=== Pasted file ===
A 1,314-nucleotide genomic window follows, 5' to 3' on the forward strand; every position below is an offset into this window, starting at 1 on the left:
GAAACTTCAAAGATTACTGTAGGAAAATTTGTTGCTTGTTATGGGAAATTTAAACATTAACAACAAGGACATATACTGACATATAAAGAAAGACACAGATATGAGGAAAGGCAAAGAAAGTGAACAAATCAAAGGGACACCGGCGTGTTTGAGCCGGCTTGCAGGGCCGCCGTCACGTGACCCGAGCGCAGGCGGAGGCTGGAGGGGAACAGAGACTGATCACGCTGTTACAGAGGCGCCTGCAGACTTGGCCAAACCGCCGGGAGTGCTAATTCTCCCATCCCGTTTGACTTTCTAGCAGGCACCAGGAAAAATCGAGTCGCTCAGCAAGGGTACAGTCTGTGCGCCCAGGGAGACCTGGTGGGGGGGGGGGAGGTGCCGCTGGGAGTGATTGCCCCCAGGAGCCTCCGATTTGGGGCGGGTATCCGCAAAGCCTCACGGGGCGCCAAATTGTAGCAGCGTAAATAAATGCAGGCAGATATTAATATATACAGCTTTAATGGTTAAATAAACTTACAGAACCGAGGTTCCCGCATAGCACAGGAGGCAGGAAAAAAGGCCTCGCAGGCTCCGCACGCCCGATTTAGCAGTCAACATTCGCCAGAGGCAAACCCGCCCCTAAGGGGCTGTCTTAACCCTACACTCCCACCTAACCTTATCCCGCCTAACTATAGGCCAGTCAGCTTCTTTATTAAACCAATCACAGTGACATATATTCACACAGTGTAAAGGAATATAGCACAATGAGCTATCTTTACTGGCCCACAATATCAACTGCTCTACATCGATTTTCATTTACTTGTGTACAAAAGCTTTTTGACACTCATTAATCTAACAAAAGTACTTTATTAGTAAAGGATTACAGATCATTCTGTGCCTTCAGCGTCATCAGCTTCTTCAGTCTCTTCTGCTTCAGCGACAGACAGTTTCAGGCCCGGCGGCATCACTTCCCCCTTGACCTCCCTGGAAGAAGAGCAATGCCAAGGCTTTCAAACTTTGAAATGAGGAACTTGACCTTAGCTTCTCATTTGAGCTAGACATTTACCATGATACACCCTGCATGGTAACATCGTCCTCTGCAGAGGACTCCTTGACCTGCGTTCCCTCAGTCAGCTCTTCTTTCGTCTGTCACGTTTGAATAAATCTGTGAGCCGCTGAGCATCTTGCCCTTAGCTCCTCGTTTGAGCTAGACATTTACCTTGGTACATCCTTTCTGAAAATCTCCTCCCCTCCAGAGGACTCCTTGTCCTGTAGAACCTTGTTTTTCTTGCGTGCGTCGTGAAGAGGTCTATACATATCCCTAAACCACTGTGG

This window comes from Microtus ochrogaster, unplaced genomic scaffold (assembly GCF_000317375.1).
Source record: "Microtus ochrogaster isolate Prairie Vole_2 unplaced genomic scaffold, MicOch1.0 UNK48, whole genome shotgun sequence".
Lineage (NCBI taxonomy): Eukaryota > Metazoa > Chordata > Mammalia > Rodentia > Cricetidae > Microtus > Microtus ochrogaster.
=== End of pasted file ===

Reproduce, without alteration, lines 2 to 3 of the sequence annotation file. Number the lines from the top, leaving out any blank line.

GAAACTTCAAAGATTACTGTAGGAAAATTTGTTGCTTGTTATGGGAAATTTAAACATTAACAACAAGGACATATACTGACATATAAAGAAAGACACAGATATGAGGAAAGGCAAAGAAAGTGAACAAATCAAAGGGACACCGGCGTGTTTGAGCCGGCTTGCAGGGCCGCCGTCACGTGACCCGAGCGCAGGCGGAGGCTGGAGGGGAACAGAGACTGATCACGCTGTTACAGAGGCGCCTGCAGACTTGGCCAAACCGCCGGGAGTGCTAATTCTCCCATCCCGTTTGACTTTCTAGCAGGCACCAGGAAAAATCGAGTCGCTCAGCAAGGGTACAGTCTGTGCGCCCAGGGAGACCTGGTGGGGGGGGGGGAGGTGCCGCTGGGAGTGATTGCCCCCAGGAGCCTCCGATTTGGGGCGGGTATCCGCAAAGCCTCACGGGGCGCCAAATTGTAGCAGCGTAAATAAATGCAGGCAGATATTAATATATACAGCTTTAATGGTTAAATAAACTTACAGAACCGAGGTTCCCGCATAGCACAGGAGGCAGGAAAAAAGGCCTCGCAGGCTCCGCACGCCCGATTTAGCAGTCAACATTCGCCAGAGGCAAACCCGCCCCTAAGGGGCTGTCTTAACCCTACACTCCCACCTAACCTTATCCCGCCTAACTATAGGCCAGTCAGCTTCTTTATTAAACCAATCACAGTGACATATATTCACACAGTGTAAAGGAATATAGCACAATGAGCTATCTTTACTGGCCCACAATATCAACTGCTCTACATCGATTTTCATTTACTTGTGTACAAAAGCTTTTTGACACTCATTAATCTAACAAAAGTACTTTATTAGTAAAGGATTACAGATCATTCTGTGCCTTCAGCGTCATCAGCTTCTTCAGTCTCTTCTGCTTCAGCGACAGACAGTTTCAGGCCCGGCGGCATCACTTCCCCCTTGACCTCCCTGGAAGAAGAGCAATGCCAAGGCTTTCAAACTTTGAAATGAGGAACTTGACCTTAGCTTCTCATTTGAGCTAGACATTTACCATGATACACCCTGCATGGTAACATCGTCCTCTGCAGAGGACTCCTTGACCTGCGTTCCCTCAGTCAGCTCTTCTTTCGTCTGTCACGTTTGAATAAATCTGTGAGCCGCTGAGCATCTTGCCCTTAGCTCCTCGTTTGAGCTAGACATTTACCTTGGTACATCCTTTCTGAAAATCTCCTCCCCTCCAGAGGACTCCTTGTCCTGTAGAACCTTGTTTTTCTTGCGTGCGTCGTGAAGAGGTCTATACATATCCCTAAACCACTGTGG

This window comes from Microtus ochrogaster, unplaced genomic scaffold (assembly GCF_000317375.1).